18. Reading the impugned order Annexure P-1 that is the order of provisional attachment, it reveals that petitioners have given an extensive explanation to the show cause notice which was duly considered by the Initiating Officer and taking into consideration the explanation and statements made by the petitioners the Provisional order of attachment has been issued. So far as Annexure P-1 is concerned, the same is purely in accordance with the provisions of Section 24 of the Act of 1988. So also Annexure P-2 again is a proceeding drawn strictly in accordance with the said provisions and as such the two orders cannot be said to have been passed without jurisdiction or authority of law. The proceedings drawn is only to determine whether the property standing in the name of the petitioners are a Benami property or not?. The final adjudication is yet to be done. Petitioners have been called upon in the said proceedings and it is only pending the final adjudication of whether the properties in the name of the petitioners are Benami Properties or not, the authorities concerned as a matter of precaution passed an order of provisional attachment until the dispute is finally resolved.

19. So far as the judgment of the Supreme Court in the case of Mangathai Ammal(Supra) relied upon by the petitioners is concerned, the said judgment by the Hon’ble Supreme Court has been delivered in an entirely different contextual background and facts of the said case also is entirely different as compared to the facts of the present case.

20. Moreover, the said judgment has been passed in a Civil Appeal assailing the judgment and decree passed from the Appeal decided by the High Court affirming the judgment of decree passed by the Civil Court in a suit for partition. In addition, the said judgment so far as referring to the provisions of amended Act of 2016 is concerned, was keeping in view the Provisions of unamended Sub sections (2) of Section 3 which stood omitted by the Act of 2016, dealing with the property purchased by a person in the name of his wife or unmarried daughter. Thus, the principles or ratio laid down in the said judgment would not be applicable in the given facts and circumstances of the present case. If we take into consideration, the provisions Sub Section 3 of Section 1 and read it along with other amendments which have been brought in the Act of 1988 vide Amendment Act of 2016, this Court is compelled to reach to the conclusion that proceedings drawn against the petitioners in the given factual matrix of the case cannot be found fault with. It can also not to be said that provisions of the Amended Act of 2016 could not have been made applicable in respect of properties which were acquired prior to 01.11.2016. The whole Act of 1988 as it stands today inclusive of the amended provisions brought into force from 01.11.2016 onwards applies irrespective of the period of purchase of the alleged Benami property. Amended Act of 2016 does not have an existence by itself. Without the provisions of the Act of 1988, the amended provisions of 2016 has no relevance and the amended Provisions are only laying down the proceedings to be adopted in a proceeding drawn under the Act of 1988 and the penalties to be imposed in each of the cases taking into consideration the period of purchase of Benami property.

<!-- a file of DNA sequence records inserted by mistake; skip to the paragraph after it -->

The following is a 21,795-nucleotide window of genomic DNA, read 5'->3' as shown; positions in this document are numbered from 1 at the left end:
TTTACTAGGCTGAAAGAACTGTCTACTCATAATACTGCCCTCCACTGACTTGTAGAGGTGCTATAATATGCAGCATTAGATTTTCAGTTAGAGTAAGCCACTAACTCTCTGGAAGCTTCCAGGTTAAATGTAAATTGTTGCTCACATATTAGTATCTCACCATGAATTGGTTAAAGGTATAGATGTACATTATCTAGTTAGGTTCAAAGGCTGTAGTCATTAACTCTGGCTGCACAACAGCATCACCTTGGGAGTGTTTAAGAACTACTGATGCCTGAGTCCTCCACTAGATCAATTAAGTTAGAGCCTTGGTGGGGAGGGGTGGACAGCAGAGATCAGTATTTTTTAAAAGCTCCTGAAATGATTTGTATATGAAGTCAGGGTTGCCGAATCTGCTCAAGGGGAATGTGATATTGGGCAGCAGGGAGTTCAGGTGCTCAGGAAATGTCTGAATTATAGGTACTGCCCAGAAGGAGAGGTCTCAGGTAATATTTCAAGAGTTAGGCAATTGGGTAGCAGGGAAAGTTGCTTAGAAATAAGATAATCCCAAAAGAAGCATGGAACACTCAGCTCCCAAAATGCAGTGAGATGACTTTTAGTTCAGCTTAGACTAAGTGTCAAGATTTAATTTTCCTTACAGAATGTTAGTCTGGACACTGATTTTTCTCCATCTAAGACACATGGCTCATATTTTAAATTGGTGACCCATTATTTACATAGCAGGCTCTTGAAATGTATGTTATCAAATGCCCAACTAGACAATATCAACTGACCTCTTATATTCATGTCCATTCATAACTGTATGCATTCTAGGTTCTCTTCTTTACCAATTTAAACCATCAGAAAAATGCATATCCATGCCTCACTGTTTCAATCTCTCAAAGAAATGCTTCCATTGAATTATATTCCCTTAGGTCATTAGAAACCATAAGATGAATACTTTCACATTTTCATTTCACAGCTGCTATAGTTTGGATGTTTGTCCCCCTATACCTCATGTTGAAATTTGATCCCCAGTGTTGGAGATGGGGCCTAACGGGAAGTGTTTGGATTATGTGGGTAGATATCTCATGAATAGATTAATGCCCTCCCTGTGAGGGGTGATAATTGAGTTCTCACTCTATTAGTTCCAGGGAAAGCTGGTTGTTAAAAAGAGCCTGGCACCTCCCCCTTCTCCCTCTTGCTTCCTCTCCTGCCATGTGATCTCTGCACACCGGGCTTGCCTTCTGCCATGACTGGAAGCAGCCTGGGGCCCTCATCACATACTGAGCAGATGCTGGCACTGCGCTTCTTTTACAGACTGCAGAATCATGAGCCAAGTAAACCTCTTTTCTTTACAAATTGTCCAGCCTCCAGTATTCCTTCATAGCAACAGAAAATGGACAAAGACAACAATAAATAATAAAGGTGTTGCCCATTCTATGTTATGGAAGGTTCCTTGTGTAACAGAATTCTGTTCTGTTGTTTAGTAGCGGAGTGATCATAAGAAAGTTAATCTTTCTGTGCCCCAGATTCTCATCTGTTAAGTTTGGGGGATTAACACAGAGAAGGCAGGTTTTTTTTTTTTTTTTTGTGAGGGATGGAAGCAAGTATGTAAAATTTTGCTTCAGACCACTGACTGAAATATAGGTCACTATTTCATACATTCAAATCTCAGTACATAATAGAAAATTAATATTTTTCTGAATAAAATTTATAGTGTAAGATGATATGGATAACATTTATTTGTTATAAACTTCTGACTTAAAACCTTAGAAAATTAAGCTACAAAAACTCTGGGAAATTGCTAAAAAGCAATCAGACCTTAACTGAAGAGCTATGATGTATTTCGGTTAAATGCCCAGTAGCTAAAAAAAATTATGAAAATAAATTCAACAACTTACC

21. Given the facts, this Court does not find any strong case made out by the petitioners calling for an interference with the impugned orders and writ petition thus being devoid of merits deserves to be and accordingly stands rejected.